Florida Amends Health Care Surrogate Law Effective October 1, 2015
The changes amend the law to allow the appointment of a health care surrogate that may act at any time, including when an adult is still competent and able to make his or her own decisions. The bill also creates a way to appoint a health care surrogate for the benefit of a minor when the parents, legal custodian, or legal guardian of the minor cannot be timely contacted.
Changes to Health Care Surrogate Law Concerning Adults
A health care surrogate is a competent adult designated by another person (the principal) to make health care decisions in place of the principal. Generally, a determination of incapacity of the principal is required before the health care surrogate may act. Since a principal may regain capacity and, in some instances, may vacillate in and out of capacity, a redetermination of incapacity may be necessary in order to allow the health care surrogate to continue to act. This process can hinder timely assistance.
Under the amended version of Chapter 765, F.S., a principal can choose to select a health care surrogate to act at any time, including a health care surrogate who may act while the principal is still competent. The bill creates section 765.202(6), F.S., and recognizes that some adults want a health care surrogate to assist them with making medical decisions. The bill amends section 765.205, F.S., to state that when a surrogate’s authority exists while the patient is still competent, the patient’s wishes are controlling.
Changes to Health Care Surrogate Law Concerning Minors
Generally, a minor does not have the legal right to consent to medical care or treatment. Rather, for non-emergency treatment, a parent or legal guardian must give consent. As to emergency treatment, if the parents, legal custodian or legal guardian of a minor cannot be timely contacted, section 743.0645(2), F.S., lists people who have the power to consent on behalf of the minor.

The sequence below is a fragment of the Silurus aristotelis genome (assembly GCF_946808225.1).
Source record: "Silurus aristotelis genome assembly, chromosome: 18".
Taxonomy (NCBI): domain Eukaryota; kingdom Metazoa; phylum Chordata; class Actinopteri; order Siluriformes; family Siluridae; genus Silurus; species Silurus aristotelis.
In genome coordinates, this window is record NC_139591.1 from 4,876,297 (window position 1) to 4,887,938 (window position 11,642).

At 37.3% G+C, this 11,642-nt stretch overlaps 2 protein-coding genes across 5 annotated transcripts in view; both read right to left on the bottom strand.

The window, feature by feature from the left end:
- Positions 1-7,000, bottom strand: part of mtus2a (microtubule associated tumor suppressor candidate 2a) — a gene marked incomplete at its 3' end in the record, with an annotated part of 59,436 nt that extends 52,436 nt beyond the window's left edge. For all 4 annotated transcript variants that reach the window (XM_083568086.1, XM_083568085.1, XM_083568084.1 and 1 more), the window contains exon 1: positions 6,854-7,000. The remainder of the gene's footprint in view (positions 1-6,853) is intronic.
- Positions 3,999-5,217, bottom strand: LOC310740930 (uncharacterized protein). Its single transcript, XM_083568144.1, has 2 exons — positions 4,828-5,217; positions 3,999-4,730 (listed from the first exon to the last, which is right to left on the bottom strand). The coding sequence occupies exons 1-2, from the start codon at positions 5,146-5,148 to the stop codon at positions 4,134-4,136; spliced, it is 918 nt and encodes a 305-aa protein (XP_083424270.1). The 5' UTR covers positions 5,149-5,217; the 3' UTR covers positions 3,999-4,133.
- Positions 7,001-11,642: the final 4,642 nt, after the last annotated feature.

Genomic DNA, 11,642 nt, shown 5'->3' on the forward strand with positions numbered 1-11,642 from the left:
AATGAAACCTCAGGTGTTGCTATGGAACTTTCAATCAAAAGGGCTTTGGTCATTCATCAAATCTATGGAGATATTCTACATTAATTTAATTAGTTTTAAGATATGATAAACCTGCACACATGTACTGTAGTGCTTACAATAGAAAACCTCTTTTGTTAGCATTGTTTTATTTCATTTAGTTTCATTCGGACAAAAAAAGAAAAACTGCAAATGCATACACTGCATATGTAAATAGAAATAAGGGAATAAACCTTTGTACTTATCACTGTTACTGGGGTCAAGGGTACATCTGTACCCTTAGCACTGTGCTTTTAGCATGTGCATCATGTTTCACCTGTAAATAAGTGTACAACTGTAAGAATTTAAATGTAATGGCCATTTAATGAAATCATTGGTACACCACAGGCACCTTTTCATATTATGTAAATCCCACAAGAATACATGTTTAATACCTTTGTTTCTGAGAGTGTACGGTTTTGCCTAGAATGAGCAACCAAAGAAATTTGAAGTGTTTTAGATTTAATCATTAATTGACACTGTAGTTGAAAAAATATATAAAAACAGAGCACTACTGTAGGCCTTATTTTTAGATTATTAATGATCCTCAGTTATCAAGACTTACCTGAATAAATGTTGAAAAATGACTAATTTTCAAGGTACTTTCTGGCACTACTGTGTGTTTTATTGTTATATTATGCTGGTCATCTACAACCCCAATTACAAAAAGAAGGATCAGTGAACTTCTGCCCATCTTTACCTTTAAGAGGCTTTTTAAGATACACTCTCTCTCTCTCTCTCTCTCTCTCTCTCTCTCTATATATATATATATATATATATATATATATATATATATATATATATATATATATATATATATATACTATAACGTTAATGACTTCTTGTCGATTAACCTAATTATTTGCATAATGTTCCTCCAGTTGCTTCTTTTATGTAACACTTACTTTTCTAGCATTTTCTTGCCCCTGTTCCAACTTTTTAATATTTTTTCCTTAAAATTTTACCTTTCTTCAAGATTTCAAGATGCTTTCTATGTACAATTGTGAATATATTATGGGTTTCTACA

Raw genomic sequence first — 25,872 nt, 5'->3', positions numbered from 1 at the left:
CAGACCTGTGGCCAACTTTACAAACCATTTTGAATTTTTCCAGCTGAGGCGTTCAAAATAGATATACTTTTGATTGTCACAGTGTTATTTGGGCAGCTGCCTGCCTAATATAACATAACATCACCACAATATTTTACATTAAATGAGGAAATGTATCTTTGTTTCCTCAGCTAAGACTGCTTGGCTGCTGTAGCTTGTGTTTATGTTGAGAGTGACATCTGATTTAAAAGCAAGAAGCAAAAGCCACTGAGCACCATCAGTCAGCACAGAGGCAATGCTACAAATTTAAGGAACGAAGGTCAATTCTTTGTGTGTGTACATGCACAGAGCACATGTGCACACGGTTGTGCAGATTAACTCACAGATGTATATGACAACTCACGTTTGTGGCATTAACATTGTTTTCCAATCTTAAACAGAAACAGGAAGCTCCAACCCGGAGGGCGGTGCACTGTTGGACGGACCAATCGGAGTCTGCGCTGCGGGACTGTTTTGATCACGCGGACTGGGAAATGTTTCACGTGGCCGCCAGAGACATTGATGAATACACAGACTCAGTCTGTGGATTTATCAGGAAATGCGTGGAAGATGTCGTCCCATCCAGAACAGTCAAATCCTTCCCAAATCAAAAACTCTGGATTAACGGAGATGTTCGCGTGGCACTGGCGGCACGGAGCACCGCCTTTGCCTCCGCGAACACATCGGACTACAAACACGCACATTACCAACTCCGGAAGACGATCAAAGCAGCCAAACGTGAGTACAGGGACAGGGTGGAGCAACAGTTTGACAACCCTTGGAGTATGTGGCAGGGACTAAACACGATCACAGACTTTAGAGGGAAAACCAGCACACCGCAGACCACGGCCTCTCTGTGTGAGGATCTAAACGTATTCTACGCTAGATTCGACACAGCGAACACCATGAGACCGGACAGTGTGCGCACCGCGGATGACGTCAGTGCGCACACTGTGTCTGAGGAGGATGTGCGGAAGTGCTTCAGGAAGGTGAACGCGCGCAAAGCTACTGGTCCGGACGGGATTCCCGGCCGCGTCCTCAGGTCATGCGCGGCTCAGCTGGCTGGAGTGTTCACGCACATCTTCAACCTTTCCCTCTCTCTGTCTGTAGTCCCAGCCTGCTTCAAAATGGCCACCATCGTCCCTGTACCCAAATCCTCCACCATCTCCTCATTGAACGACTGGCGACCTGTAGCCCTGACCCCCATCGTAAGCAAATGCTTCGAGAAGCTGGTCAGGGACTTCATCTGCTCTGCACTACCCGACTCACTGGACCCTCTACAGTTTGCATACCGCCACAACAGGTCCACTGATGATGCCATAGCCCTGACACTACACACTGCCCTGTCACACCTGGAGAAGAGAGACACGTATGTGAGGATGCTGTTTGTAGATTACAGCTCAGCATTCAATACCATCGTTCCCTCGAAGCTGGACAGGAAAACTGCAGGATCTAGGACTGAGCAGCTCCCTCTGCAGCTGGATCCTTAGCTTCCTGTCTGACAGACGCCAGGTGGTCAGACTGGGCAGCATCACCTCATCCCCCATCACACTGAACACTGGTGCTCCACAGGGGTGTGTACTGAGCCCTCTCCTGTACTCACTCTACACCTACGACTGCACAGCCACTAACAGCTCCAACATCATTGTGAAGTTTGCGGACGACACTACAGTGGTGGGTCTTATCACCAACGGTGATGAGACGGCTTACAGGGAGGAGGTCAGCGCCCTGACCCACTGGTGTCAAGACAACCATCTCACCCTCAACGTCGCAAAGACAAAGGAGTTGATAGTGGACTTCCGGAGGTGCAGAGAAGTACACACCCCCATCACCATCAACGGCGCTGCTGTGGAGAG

Prior to the instant amendment, if a parent or legal guardian went on vacation and left their children with a caregiver, there was no general statutory authority for non-emergency medical treatment of those children without the consent of the parent or legal guardian. Even though lawyers routinely draft powers of attorney purporting to authorize such medical decisions, such documents are subject to challenges.
Now, section 765.2035, F.S., creates statutory authority for a parent or legal guardian to designate a health care surrogate who may consent to medical care for a minor. The designation must be in writing and signed by two witnesses; the designated surrogate may not be a witness. The appointment of a health care surrogate for a minor remains in place until the termination date provided in the designation (if any), the minor reaches the age of majority, or the designation is revoked.
Please contact The Elder Law Center of Kirson & Fuller to draft your new Designation of Health Care Surrogate Forms. (407) 422-3017. We are here to help.